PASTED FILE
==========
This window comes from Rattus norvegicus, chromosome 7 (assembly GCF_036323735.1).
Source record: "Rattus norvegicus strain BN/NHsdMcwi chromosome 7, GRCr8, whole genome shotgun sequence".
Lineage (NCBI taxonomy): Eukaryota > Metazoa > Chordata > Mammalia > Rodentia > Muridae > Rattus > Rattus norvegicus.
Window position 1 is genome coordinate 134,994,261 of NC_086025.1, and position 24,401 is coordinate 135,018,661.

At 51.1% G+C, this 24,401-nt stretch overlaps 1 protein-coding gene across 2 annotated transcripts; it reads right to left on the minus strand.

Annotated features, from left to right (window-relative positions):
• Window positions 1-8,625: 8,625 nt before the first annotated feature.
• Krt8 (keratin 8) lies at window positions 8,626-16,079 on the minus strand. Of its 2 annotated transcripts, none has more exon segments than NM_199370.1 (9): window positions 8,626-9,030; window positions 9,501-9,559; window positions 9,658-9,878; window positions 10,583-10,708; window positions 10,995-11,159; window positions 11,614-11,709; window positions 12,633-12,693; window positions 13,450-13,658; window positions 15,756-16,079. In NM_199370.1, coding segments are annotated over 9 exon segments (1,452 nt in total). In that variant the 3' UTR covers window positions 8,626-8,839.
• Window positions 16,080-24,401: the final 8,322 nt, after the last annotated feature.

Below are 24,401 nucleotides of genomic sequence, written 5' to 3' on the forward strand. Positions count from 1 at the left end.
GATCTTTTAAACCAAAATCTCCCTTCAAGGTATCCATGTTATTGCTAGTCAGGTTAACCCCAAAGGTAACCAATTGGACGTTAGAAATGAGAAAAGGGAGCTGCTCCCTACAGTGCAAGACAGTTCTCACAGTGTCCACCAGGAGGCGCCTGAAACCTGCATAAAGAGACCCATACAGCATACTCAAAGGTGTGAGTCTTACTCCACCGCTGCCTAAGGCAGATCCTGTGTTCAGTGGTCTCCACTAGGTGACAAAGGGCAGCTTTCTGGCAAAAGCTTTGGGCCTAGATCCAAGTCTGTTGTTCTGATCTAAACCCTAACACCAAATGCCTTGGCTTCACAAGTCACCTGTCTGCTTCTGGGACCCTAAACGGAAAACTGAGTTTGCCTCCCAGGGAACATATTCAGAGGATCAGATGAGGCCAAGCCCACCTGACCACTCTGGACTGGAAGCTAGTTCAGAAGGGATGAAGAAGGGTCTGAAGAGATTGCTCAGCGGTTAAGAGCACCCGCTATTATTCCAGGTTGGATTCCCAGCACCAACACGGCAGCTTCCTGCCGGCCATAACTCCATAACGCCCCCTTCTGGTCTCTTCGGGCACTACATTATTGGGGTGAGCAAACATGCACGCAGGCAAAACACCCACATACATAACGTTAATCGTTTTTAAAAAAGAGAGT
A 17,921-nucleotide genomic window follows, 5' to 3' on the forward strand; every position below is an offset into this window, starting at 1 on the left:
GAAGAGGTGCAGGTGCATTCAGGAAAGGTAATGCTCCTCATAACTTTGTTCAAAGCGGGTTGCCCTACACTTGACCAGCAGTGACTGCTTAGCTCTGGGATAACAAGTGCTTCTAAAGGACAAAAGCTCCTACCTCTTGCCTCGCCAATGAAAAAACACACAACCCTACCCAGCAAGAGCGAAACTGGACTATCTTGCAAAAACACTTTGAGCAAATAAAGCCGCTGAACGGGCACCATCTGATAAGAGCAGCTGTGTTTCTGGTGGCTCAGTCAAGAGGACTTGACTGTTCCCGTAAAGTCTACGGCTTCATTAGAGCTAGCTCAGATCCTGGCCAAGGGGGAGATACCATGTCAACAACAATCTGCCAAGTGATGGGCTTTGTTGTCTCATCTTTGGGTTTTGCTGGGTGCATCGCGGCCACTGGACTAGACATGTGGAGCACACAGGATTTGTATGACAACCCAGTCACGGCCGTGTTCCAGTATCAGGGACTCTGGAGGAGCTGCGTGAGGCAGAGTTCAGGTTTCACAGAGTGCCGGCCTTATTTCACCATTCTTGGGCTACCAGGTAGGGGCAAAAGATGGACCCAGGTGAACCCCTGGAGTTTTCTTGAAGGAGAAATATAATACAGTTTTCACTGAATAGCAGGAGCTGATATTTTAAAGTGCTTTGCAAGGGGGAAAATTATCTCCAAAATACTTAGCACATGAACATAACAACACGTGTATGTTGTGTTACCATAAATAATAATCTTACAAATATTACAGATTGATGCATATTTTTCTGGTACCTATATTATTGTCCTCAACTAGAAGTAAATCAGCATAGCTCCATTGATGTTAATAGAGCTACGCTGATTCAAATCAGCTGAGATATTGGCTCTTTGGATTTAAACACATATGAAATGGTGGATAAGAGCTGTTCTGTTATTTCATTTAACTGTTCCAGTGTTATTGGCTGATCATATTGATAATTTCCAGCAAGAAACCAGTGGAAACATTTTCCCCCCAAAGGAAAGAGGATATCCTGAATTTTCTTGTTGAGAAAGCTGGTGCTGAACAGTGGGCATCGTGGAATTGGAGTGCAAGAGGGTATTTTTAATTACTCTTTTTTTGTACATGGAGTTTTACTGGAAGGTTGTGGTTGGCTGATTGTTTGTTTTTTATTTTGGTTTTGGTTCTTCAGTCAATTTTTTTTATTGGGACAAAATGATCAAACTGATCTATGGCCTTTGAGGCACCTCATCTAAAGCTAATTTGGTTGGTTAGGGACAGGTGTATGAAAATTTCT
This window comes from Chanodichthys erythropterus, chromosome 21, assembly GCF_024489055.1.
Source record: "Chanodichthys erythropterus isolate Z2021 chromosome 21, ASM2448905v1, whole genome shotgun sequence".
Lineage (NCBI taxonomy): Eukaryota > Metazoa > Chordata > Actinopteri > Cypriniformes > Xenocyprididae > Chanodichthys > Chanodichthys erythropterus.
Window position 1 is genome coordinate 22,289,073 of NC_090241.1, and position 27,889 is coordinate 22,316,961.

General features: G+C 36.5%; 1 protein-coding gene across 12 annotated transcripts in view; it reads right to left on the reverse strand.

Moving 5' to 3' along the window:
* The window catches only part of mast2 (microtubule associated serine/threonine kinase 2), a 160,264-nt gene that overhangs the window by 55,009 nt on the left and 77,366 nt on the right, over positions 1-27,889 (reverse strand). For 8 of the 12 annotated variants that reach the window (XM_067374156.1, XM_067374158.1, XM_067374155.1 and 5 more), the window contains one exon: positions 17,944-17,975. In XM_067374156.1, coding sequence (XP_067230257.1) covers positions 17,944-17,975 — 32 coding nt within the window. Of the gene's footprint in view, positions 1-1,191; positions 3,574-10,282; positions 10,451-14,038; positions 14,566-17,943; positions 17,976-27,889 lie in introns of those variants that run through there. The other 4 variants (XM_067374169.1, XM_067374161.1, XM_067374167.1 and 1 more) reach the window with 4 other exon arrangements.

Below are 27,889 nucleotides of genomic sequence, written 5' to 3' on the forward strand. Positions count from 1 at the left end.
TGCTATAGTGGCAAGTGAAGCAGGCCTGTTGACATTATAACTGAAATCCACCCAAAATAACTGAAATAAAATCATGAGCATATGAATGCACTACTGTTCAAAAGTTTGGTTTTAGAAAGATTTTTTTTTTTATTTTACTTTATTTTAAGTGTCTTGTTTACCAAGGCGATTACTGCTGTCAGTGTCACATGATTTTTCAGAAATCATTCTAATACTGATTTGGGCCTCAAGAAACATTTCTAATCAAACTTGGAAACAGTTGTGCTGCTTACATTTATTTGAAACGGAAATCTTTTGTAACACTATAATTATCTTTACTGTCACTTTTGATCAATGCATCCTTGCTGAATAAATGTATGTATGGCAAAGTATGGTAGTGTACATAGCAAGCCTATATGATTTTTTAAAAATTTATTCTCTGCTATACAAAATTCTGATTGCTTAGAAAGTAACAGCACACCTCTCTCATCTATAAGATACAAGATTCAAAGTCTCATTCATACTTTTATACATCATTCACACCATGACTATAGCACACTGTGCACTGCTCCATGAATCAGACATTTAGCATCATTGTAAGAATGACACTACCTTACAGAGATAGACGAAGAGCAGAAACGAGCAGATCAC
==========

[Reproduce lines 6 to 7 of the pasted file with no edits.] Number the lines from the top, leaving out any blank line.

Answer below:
Annotated features, from left to right (window-relative positions):
• Window positions 1-8,625: 8,625 nt before the first annotated feature.